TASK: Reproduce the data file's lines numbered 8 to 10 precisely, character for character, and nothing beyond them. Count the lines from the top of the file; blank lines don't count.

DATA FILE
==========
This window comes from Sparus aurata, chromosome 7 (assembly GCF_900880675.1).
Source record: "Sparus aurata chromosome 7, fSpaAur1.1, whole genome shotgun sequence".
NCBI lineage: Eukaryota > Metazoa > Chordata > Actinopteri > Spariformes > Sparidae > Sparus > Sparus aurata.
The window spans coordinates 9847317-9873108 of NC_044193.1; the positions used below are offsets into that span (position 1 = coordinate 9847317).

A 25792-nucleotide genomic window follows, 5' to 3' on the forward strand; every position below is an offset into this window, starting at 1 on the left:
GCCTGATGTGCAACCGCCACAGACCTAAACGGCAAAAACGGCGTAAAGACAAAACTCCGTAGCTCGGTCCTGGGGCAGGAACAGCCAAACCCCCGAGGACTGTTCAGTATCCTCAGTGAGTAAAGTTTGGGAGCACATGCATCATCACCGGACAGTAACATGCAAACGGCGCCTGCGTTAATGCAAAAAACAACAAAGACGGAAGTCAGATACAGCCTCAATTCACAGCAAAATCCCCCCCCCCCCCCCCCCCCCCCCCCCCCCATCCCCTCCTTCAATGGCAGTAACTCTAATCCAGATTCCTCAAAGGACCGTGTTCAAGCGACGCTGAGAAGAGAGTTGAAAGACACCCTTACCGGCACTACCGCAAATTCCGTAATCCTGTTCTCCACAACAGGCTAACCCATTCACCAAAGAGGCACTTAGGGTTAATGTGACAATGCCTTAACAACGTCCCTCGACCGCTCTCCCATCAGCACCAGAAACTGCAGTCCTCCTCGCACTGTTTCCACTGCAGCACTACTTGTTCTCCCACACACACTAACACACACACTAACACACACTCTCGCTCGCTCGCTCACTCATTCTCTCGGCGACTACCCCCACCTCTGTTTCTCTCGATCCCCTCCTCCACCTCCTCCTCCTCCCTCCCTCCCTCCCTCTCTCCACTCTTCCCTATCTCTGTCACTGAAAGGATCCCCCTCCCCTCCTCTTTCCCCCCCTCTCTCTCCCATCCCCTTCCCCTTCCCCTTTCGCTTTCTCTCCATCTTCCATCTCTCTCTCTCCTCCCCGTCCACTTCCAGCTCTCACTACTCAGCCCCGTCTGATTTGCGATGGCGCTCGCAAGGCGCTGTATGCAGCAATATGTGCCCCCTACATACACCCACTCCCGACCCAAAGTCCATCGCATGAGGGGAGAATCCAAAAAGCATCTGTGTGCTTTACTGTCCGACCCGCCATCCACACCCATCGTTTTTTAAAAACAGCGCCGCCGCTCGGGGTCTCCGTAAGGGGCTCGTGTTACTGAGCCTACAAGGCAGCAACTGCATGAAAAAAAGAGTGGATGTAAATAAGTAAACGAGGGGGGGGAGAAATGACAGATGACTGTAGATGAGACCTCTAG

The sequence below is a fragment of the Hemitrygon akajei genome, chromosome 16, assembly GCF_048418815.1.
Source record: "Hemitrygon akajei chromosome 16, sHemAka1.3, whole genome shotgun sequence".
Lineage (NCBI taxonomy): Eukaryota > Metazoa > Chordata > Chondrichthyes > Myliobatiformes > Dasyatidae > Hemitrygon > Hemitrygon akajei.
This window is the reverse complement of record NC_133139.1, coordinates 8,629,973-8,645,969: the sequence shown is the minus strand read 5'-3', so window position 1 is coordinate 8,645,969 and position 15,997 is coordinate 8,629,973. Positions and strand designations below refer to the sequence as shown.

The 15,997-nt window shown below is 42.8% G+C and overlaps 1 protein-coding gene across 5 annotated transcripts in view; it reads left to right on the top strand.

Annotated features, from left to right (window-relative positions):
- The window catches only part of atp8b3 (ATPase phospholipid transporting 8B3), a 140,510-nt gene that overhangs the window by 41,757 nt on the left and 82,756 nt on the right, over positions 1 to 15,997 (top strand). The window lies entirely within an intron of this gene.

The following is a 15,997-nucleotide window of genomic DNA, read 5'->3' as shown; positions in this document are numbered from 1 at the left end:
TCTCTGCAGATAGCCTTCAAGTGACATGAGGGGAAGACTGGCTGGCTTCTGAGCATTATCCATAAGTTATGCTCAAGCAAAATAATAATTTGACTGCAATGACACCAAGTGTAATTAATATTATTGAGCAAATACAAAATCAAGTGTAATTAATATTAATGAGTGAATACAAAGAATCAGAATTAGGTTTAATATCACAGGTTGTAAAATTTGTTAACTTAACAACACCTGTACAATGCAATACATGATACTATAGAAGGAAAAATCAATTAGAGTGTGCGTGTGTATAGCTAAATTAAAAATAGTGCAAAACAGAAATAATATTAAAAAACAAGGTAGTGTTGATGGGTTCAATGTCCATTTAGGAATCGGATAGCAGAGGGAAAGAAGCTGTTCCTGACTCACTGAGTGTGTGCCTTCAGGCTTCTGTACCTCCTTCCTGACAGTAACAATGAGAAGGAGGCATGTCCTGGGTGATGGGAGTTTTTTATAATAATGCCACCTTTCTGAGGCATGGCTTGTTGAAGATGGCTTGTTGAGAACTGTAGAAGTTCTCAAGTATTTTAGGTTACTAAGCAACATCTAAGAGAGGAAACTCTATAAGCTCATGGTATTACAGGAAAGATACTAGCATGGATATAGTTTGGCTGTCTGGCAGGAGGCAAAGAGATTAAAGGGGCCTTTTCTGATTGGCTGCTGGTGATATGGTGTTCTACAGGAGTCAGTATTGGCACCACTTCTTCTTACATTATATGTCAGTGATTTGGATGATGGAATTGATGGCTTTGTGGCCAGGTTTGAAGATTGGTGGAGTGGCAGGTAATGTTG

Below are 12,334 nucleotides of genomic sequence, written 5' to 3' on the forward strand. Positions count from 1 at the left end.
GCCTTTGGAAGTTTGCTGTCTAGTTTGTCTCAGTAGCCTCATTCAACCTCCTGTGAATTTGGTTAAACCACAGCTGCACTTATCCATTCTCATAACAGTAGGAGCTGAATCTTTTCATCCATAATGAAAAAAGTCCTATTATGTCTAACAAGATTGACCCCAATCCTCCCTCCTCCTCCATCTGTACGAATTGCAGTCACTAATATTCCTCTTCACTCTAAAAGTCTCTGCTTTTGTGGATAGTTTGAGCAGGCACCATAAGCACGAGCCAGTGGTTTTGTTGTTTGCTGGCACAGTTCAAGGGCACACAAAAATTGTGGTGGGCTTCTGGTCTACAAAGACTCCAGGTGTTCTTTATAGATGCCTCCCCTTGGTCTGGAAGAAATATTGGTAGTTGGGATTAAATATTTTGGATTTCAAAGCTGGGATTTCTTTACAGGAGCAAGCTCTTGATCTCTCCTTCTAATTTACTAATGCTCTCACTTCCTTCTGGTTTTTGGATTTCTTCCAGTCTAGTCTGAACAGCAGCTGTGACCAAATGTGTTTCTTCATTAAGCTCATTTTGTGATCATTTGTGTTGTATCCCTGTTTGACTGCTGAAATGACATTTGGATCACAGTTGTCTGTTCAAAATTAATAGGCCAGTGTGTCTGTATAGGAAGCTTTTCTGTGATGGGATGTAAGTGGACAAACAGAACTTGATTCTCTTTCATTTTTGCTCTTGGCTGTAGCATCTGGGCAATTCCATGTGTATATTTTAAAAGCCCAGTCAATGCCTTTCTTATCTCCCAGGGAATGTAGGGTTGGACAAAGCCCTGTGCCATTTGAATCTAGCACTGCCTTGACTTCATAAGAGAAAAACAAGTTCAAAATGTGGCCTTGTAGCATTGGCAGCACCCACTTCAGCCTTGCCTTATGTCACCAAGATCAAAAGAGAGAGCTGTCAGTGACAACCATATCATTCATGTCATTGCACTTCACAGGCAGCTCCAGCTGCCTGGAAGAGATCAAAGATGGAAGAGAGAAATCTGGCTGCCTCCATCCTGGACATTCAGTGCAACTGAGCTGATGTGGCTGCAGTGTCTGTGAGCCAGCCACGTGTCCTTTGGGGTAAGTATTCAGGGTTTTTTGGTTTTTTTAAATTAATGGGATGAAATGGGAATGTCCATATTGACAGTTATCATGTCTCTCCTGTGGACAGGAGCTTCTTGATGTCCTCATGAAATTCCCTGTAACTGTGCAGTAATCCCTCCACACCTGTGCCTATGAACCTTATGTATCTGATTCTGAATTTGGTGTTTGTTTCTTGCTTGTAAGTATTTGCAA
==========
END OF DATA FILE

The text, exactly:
Source record: "Hemitrygon akajei chromosome 16, sHemAka1.3, whole genome shotgun sequence".
Lineage (NCBI taxonomy): Eukaryota > Metazoa > Chordata > Chondrichthyes > Myliobatiformes > Dasyatidae > Hemitrygon > Hemitrygon akajei.
This window is the reverse complement of record NC_133139.1, coordinates 8,629,973-8,645,969: the sequence shown is the minus strand read 5'-3', so window position 1 is coordinate 8,645,969 and position 15,997 is coordinate 8,629,973. Positions and strand designations below refer to the sequence as shown.